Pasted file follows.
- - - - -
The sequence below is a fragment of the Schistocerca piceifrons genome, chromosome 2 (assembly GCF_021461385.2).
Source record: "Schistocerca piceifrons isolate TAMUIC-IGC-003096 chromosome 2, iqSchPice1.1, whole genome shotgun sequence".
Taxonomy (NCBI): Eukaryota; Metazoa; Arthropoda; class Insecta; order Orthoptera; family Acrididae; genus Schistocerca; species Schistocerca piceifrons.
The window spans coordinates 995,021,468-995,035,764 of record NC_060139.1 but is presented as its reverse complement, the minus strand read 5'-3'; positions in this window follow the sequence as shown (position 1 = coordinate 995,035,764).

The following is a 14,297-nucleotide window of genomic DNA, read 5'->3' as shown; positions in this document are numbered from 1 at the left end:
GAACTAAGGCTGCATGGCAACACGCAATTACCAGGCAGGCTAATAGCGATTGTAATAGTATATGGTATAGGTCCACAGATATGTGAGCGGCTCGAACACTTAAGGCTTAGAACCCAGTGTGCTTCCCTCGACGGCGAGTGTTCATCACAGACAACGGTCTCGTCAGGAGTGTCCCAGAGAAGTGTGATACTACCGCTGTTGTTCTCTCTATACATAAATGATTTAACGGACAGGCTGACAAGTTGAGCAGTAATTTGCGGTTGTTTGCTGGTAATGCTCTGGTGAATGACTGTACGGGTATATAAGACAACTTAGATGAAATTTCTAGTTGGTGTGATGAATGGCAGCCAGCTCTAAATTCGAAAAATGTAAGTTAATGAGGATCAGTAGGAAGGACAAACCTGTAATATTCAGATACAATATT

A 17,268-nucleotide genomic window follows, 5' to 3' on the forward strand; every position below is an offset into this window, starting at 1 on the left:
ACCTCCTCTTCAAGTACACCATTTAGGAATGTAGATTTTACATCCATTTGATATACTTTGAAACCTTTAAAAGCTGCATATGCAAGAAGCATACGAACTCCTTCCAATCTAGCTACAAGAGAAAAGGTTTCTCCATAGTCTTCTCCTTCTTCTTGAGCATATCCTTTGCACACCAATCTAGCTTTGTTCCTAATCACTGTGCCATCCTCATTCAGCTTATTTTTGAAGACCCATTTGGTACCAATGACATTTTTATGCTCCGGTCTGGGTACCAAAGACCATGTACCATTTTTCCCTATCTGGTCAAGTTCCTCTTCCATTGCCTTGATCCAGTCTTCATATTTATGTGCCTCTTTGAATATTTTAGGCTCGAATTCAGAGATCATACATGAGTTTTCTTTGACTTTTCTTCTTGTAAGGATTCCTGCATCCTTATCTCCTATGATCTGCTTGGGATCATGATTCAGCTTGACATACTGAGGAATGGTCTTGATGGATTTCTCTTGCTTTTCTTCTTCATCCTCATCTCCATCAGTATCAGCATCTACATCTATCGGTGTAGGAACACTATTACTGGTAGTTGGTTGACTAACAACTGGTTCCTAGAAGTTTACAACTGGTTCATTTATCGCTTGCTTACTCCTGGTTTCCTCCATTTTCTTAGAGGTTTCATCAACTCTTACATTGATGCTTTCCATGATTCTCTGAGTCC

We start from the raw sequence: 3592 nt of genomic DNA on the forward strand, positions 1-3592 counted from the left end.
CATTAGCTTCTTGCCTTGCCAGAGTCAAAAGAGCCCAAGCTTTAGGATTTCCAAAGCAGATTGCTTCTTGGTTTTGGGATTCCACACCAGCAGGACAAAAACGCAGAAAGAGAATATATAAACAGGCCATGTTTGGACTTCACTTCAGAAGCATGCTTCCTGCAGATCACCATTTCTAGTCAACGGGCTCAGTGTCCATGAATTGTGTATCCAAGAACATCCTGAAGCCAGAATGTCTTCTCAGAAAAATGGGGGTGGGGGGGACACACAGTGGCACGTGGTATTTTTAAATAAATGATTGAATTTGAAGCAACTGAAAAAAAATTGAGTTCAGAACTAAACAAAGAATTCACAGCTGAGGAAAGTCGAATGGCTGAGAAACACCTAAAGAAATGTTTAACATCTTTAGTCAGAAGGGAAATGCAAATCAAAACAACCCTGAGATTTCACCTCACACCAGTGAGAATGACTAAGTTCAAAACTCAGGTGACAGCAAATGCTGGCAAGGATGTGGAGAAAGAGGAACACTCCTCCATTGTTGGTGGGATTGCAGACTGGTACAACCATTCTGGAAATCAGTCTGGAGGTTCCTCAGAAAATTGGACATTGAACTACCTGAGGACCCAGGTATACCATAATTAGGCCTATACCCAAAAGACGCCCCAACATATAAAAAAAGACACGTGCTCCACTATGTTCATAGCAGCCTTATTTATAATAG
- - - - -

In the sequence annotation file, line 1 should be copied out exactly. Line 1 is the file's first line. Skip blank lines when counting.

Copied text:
The sequence below is a fragment of the Schistocerca piceifrons genome, chromosome 2 (assembly GCF_021461385.2).